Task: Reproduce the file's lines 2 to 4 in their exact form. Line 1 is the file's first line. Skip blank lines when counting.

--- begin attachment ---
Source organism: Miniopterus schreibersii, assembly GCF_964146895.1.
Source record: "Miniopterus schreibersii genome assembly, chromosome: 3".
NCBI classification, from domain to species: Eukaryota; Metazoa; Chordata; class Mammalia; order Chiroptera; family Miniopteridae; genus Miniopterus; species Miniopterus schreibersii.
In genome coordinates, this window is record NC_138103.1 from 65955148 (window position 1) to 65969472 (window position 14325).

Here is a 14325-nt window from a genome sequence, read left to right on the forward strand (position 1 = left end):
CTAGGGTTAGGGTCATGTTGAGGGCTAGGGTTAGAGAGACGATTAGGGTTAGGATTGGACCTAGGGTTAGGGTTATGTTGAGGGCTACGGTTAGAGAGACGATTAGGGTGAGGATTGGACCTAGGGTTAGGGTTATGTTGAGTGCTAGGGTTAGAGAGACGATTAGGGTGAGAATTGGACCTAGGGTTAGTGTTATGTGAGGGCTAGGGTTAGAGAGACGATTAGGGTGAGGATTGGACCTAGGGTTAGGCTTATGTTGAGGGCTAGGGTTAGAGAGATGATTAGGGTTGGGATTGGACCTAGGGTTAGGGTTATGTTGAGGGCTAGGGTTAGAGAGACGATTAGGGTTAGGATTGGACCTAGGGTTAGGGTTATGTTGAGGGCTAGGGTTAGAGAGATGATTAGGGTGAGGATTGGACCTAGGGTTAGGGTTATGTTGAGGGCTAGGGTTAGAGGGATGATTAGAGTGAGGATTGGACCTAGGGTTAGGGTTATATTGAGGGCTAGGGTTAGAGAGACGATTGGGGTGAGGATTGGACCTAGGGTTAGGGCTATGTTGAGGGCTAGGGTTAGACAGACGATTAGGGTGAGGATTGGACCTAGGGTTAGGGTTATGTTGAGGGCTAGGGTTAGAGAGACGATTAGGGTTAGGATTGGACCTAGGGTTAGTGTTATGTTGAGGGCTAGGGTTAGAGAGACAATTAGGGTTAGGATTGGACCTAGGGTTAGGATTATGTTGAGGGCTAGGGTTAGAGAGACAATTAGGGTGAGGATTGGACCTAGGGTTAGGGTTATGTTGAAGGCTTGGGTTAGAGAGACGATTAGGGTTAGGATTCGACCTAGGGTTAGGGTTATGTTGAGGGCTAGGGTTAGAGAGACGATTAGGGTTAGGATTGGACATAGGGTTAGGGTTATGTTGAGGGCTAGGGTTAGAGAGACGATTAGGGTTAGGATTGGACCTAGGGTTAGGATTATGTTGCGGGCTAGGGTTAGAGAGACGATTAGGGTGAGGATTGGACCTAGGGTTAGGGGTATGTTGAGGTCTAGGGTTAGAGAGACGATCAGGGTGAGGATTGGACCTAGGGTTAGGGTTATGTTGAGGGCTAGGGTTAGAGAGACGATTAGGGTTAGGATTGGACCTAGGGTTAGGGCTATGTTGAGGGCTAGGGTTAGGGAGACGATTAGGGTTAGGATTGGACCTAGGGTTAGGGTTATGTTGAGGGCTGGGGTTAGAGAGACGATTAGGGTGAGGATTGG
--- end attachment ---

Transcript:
Source record: "Miniopterus schreibersii genome assembly, chromosome: 3".
NCBI classification, from domain to species: Eukaryota; Metazoa; Chordata; class Mammalia; order Chiroptera; family Miniopteridae; genus Miniopterus; species Miniopterus schreibersii.
In genome coordinates, this window is record NC_138103.1 from 65955148 (window position 1) to 65969472 (window position 14325).